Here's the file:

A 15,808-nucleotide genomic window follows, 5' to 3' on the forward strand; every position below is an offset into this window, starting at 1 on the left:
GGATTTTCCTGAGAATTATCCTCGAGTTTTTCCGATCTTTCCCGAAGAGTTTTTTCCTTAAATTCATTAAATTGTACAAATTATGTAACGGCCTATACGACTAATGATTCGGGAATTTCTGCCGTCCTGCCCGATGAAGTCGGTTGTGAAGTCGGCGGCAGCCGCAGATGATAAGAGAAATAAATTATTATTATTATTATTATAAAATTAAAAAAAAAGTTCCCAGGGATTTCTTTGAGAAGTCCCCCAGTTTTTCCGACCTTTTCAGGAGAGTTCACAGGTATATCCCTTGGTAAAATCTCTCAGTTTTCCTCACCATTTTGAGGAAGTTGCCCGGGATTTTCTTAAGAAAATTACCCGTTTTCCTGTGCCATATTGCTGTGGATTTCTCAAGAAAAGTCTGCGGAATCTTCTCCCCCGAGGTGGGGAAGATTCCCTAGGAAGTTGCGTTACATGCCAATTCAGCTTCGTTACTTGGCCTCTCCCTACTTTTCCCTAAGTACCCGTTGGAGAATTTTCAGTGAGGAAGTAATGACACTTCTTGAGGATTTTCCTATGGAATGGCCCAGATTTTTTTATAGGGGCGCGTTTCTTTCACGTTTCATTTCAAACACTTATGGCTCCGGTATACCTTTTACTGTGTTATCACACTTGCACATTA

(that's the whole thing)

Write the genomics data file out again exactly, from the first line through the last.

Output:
A 15,808-nucleotide genomic window follows, 5' to 3' on the forward strand; every position below is an offset into this window, starting at 1 on the left:
GGATTTTCCTGAGAATTATCCTCGAGTTTTTCCGATCTTTCCCGAAGAGTTTTTTCCTTAAATTCATTAAATTGTACAAATTATGTAACGGCCTATACGACTAATGATTCGGGAATTTCTGCCGTCCTGCCCGATGAAGTCGGTTGTGAAGTCGGCGGCAGCCGCAGATGATAAGAGAAATAAATTATTATTATTATTATTATAAAATTAAAAAAAAAGTTCCCAGGGATTTCTTTGAGAAGTCCCCCAGTTTTTCCGACCTTTTCAGGAGAGTTCACAGGTATATCCCTTGGTAAAATCTCTCAGTTTTCCTCACCATTTTGAGGAAGTTGCCCGGGATTTTCTTAAGAAAATTACCCGTTTTCCTGTGCCATATTGCTGTGGATTTCTCAAGAAAAGTCTGCGGAATCTTCTCCCCCGAGGTGGGGAAGATTCCCTAGGAAGTTGCGTTACATGCCAATTCAGCTTCGTTACTTGGCCTCTCCCTACTTTTCCCTAAGTACCCGTTGGAGAATTTTCAGTGAGGAAGTAATGACACTTCTTGAGGATTTTCCTATGGAATGGCCCAGATTTTTTTATAGGGGCGCGTTTCTTTCACGTTTCATTTCAAACACTTATGGCTCCGGTATACCTTTTACTGTGTTATCACACTTGCACATTA